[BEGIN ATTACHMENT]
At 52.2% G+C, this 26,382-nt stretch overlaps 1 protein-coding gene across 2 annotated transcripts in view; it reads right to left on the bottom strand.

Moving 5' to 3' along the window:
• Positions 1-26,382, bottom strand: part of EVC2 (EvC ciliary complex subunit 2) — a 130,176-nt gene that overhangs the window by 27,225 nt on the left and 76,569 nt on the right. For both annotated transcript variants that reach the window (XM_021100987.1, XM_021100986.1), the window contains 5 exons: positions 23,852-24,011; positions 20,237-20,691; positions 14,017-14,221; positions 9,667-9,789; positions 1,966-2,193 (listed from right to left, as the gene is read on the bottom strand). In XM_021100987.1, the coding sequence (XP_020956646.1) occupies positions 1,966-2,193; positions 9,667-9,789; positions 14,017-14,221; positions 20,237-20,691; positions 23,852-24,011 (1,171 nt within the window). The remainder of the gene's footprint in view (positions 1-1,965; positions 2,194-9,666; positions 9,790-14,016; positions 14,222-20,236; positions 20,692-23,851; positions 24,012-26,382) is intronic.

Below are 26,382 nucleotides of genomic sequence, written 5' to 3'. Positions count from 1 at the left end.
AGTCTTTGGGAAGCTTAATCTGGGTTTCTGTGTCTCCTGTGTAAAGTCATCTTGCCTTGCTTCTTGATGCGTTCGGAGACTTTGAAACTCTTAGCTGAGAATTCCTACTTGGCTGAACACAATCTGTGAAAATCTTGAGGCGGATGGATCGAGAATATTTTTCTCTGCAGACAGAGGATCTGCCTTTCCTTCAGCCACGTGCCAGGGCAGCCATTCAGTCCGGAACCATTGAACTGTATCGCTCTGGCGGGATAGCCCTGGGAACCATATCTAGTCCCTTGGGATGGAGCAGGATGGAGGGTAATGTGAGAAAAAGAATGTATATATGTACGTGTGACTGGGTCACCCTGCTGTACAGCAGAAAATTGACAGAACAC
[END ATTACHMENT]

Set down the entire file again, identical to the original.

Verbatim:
At 52.2% G+C, this 26,382-nt stretch overlaps 1 protein-coding gene across 2 annotated transcripts in view; it reads right to left on the bottom strand.

Moving 5' to 3' along the window:
• Positions 1-26,382, bottom strand: part of EVC2 (EvC ciliary complex subunit 2) — a 130,176-nt gene that overhangs the window by 27,225 nt on the left and 76,569 nt on the right. For both annotated transcript variants that reach the window (XM_021100987.1, XM_021100986.1), the window contains 5 exons: positions 23,852-24,011; positions 20,237-20,691; positions 14,017-14,221; positions 9,667-9,789; positions 1,966-2,193 (listed from right to left, as the gene is read on the bottom strand). In XM_021100987.1, the coding sequence (XP_020956646.1) occupies positions 1,966-2,193; positions 9,667-9,789; positions 14,017-14,221; positions 20,237-20,691; positions 23,852-24,011 (1,171 nt within the window). The remainder of the gene's footprint in view (positions 1-1,965; positions 2,194-9,666; positions 9,790-14,016; positions 14,222-20,236; positions 20,692-23,851; positions 24,012-26,382) is intronic.

Below are 26,382 nucleotides of genomic sequence, written 5' to 3'. Positions count from 1 at the left end.
AGTCTTTGGGAAGCTTAATCTGGGTTTCTGTGTCTCCTGTGTAAAGTCATCTTGCCTTGCTTCTTGATGCGTTCGGAGACTTTGAAACTCTTAGCTGAGAATTCCTACTTGGCTGAACACAATCTGTGAAAATCTTGAGGCGGATGGATCGAGAATATTTTTCTCTGCAGACAGAGGATCTGCCTTTCCTTCAGCCACGTGCCAGGGCAGCCATTCAGTCCGGAACCATTGAACTGTATCGCTCTGGCGGGATAGCCCTGGGAACCATATCTAGTCCCTTGGGATGGAGCAGGATGGAGGGTAATGTGAGAAAAAGAATGTATATATGTACGTGTGACTGGGTCACCCTGCTGTACAGCAGAAAATTGACAGAACAC